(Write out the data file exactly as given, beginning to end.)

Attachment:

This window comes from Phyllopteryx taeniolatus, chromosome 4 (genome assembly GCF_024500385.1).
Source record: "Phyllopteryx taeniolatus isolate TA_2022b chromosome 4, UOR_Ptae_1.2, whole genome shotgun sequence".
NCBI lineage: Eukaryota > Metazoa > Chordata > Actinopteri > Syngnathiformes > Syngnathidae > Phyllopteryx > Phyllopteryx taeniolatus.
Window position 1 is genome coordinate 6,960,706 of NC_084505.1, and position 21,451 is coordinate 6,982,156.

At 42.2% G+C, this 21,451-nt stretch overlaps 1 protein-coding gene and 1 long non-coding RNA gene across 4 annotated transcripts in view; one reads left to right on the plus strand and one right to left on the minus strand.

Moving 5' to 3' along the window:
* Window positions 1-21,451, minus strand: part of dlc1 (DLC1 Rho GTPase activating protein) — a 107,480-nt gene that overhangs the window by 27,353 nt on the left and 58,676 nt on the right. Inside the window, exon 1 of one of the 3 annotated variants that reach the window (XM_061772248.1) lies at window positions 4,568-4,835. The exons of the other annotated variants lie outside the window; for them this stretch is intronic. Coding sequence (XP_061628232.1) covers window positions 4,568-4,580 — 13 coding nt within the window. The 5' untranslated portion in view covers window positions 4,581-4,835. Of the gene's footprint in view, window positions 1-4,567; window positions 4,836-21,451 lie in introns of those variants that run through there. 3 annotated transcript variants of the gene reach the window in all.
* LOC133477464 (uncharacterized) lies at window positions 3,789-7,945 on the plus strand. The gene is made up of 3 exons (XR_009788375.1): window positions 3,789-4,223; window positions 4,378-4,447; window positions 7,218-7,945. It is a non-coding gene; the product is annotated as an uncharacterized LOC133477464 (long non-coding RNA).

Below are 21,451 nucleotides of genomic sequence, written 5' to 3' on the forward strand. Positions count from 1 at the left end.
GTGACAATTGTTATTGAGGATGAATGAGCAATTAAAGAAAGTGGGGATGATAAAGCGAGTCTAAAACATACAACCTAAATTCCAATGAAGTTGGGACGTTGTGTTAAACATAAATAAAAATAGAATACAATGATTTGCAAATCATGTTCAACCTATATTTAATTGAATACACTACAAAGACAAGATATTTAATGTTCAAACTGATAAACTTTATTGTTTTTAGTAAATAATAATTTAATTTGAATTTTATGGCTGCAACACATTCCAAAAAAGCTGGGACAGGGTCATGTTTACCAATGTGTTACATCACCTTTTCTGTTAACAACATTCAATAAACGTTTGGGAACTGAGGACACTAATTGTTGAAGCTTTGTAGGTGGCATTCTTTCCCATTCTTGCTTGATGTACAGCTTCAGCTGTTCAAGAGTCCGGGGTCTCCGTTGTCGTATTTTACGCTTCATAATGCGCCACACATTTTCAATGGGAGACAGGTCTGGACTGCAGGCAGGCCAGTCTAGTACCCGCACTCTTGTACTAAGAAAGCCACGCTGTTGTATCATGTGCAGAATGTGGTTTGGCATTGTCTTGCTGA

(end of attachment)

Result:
This window comes from Phyllopteryx taeniolatus, chromosome 4 (genome assembly GCF_024500385.1).
Source record: "Phyllopteryx taeniolatus isolate TA_2022b chromosome 4, UOR_Ptae_1.2, whole genome shotgun sequence".
NCBI lineage: Eukaryota > Metazoa > Chordata > Actinopteri > Syngnathiformes > Syngnathidae > Phyllopteryx > Phyllopteryx taeniolatus.
Window position 1 is genome coordinate 6,960,706 of NC_084505.1, and position 21,451 is coordinate 6,982,156.

At 42.2% G+C, this 21,451-nt stretch overlaps 1 protein-coding gene and 1 long non-coding RNA gene across 4 annotated transcripts in view; one reads left to right on the plus strand and one right to left on the minus strand.

Moving 5' to 3' along the window:
* Window positions 1-21,451, minus strand: part of dlc1 (DLC1 Rho GTPase activating protein) — a 107,480-nt gene that overhangs the window by 27,353 nt on the left and 58,676 nt on the right. Inside the window, exon 1 of one of the 3 annotated variants that reach the window (XM_061772248.1) lies at window positions 4,568-4,835. The exons of the other annotated variants lie outside the window; for them this stretch is intronic. Coding sequence (XP_061628232.1) covers window positions 4,568-4,580 — 13 coding nt within the window. The 5' untranslated portion in view covers window positions 4,581-4,835. Of the gene's footprint in view, window positions 1-4,567; window positions 4,836-21,451 lie in introns of those variants that run through there. 3 annotated transcript variants of the gene reach the window in all.
* LOC133477464 (uncharacterized) lies at window positions 3,789-7,945 on the plus strand. The gene is made up of 3 exons (XR_009788375.1): window positions 3,789-4,223; window positions 4,378-4,447; window positions 7,218-7,945. It is a non-coding gene; the product is annotated as an uncharacterized LOC133477464 (long non-coding RNA).

Below are 21,451 nucleotides of genomic sequence, written 5' to 3' on the forward strand. Positions count from 1 at the left end.
GTGACAATTGTTATTGAGGATGAATGAGCAATTAAAGAAAGTGGGGATGATAAAGCGAGTCTAAAACATACAACCTAAATTCCAATGAAGTTGGGACGTTGTGTTAAACATAAATAAAAATAGAATACAATGATTTGCAAATCATGTTCAACCTATATTTAATTGAATACACTACAAAGACAAGATATTTAATGTTCAAACTGATAAACTTTATTGTTTTTAGTAAATAATAATTTAATTTGAATTTTATGGCTGCAACACATTCCAAAAAAGCTGGGACAGGGTCATGTTTACCAATGTGTTACATCACCTTTTCTGTTAACAACATTCAATAAACGTTTGGGAACTGAGGACACTAATTGTTGAAGCTTTGTAGGTGGCATTCTTTCCCATTCTTGCTTGATGTACAGCTTCAGCTGTTCAAGAGTCCGGGGTCTCCGTTGTCGTATTTTACGCTTCATAATGCGCCACACATTTTCAATGGGAGACAGGTCTGGACTGCAGGCAGGCCAGTCTAGTACCCGCACTCTTGTACTAAGAAAGCCACGCTGTTGTATCATGTGCAGAATGTGGTTTGGCATTGTCTTGCTGA